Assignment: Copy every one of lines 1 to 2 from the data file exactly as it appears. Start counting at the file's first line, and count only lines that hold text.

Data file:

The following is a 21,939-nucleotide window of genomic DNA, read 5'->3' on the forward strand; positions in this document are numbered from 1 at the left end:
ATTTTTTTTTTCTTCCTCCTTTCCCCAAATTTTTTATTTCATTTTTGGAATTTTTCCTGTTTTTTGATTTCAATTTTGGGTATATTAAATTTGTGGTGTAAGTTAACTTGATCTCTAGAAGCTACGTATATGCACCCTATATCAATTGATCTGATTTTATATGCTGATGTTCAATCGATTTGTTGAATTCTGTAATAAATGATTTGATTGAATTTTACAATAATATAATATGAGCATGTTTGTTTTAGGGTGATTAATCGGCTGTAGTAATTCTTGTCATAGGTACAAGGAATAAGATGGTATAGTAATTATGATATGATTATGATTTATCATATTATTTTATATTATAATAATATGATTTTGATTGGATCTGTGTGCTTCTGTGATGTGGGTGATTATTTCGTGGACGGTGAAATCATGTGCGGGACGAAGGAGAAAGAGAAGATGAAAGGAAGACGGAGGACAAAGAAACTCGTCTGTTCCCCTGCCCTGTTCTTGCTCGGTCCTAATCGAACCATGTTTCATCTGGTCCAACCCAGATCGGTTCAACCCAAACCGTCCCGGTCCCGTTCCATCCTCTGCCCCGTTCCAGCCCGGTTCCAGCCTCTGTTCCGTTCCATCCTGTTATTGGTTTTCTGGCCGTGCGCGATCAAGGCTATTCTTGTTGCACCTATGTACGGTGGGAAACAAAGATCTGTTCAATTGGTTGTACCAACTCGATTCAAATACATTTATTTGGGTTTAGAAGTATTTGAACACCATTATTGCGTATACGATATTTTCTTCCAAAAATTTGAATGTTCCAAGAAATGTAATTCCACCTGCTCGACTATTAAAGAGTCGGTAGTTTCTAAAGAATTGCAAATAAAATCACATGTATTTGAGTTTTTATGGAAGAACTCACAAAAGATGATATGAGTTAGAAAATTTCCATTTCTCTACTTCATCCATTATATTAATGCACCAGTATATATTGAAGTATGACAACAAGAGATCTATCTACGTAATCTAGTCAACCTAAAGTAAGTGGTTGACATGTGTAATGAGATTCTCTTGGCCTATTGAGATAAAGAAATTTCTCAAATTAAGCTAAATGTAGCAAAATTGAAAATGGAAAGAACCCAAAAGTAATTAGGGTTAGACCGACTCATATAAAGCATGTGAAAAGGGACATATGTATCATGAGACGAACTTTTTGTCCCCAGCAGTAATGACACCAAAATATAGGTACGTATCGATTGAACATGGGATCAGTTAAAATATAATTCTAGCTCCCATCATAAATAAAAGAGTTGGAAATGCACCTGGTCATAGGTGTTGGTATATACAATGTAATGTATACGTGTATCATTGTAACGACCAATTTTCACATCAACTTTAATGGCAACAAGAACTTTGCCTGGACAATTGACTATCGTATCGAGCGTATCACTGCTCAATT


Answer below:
The following is a 21,939-nucleotide window of genomic DNA, read 5'->3' on the forward strand; positions in this document are numbered from 1 at the left end:
ATTTTTTTTTTCTTCCTCCTTTCCCCAAATTTTTTATTTCATTTTTGGAATTTTTCCTGTTTTTTGATTTCAATTTTGGGTATATTAAATTTGTGGTGTAAGTTAACTTGATCTCTAGAAGCTACGTATATGCACCCTATATCAATTGATCTGATTTTATATGCTGATGTTCAATCGATTTGTTGAATTCTGTAATAAATGATTTGATTGAATTTTACAATAATATAATATGAGCATGTTTGTTTTAGGGTGATTAATCGGCTGTAGTAATTCTTGTCATAGGTACAAGGAATAAGATGGTATAGTAATTATGATATGATTATGATTTATCATATTATTTTATATTATAATAATATGATTTTGATTGGATCTGTGTGCTTCTGTGATGTGGGTGATTATTTCGTGGACGGTGAAATCATGTGCGGGACGAAGGAGAAAGAGAAGATGAAAGGAAGACGGAGGACAAAGAAACTCGTCTGTTCCCCTGCCCTGTTCTTGCTCGGTCCTAATCGAACCATGTTTCATCTGGTCCAACCCAGATCGGTTCAACCCAAACCGTCCCGGTCCCGTTCCATCCTCTGCCCCGTTCCAGCCCGGTTCCAGCCTCTGTTCCGTTCCATCCTGTTATTGGTTTTCTGGCCGTGCGCGATCAAGGCTATTCTTGTTGCACCTATGTACGGTGGGAAACAAAGATCTGTTCAATTGGTTGTACCAACTCGATTCAAATACATTTATTTGGGTTTAGAAGTATTTGAACACCATTATTGCGTATACGATATTTTCTTCCAAAAATTTGAATGTTCCAAGAAATGTAATTCCACCTGCTCGACTATTAAAGAGTCGGTAGTTTCTAAAGAATTGCAAATAAAATCACATGTATTTGAGTTTTTATGGAAGAACTCACAAAAGATGATATGAGTTAGAAAATTTCCATTTCTCTACTTCATCCATTATATTAATGCACCAGTATATATTGAAGTATGACAACAAGAGATCTATCTACGTAATCTAGTCAACCTAAAGTAAGTGGTTGACATGTGTAATGAGATTCTCTTGGCCTATTGAGATAAAGAAATTTCTCAAATTAAGCTAAATGTAGCAAAATTGAAAATGGAAAGAACCCAAAAGTAATTAGGGTTAGACCGACTCATATAAAGCATGTGAAAAGGGACATATGTATCATGAGACGAACTTTTTGTCCCCAGCAGTAATGACACCAAAATATAGGTACGTATCGATTGAACATGGGATCAGTTAAAATATAATTCTAGCTCCCATCATAAATAAAAGAGTTGGAAATGCACCTGGTCATAGGTGTTGGTATATACAATGTAATGTATACGTGTATCATTGTAACGACCAATTTTCACATCAACTTTAATGGCAACAAGAACTTTGCCTGGACAATTGACTATCGTATCGAGCGTATCACTGCTCAATT